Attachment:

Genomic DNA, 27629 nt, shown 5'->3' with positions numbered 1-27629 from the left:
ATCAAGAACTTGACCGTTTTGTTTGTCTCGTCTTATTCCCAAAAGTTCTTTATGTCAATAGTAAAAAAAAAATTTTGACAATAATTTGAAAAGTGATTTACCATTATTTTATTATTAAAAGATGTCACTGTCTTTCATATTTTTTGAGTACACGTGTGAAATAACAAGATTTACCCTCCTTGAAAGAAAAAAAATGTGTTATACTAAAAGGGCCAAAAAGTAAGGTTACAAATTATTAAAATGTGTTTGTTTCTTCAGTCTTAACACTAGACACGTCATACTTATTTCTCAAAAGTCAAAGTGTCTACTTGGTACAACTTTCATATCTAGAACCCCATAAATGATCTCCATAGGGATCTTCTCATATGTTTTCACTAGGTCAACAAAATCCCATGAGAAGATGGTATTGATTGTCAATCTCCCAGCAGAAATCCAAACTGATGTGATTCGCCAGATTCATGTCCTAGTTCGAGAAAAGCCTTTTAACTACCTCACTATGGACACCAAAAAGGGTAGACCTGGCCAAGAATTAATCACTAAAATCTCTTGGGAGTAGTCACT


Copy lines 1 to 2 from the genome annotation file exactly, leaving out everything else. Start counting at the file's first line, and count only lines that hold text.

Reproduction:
Genomic DNA, 27629 nt, shown 5'->3' with positions numbered 1-27629 from the left:
ATCAAGAACTTGACCGTTTTGTTTGTCTCGTCTTATTCCCAAAAGTTCTTTATGTCAATAGTAAAAAAAAAATTTTGACAATAATTTGAAAAGTGATTTACCATTATTTTATTATTAAAAGATGTCACTGTCTTTCATATTTTTTGAGTACACGTGTGAAATAACAAGATTTACCCTCCTTGAAAGAAAAAAAATGTGTTATACTAAAAGGGCCAAAAAGTAAGGTTACAAATTATTAAAATGTGTTTGTTTCTTCAGTCTTAACACTAGACACGTCATACTTATTTCTCAAAAGTCAAAGTGTCTACTTGGTACAACTTTCATATCTAGAACCCCATAAATGATCTCCATAGGGATCTTCTCATATGTTTTCACTAGGTCAACAAAATCCCATGAGAAGATGGTATTGATTGTCAATCTCCCAGCAGAAATCCAAACTGATGTGATTCGCCAGATTCATGTCCTAGTTCGAGAAAAGCCTTTTAACTACCTCACTATGGACACCAAAAAGGGTAGACCTGGCCAAGAATTAATCACTAAAATCTCTTGGGAGTAGTCACT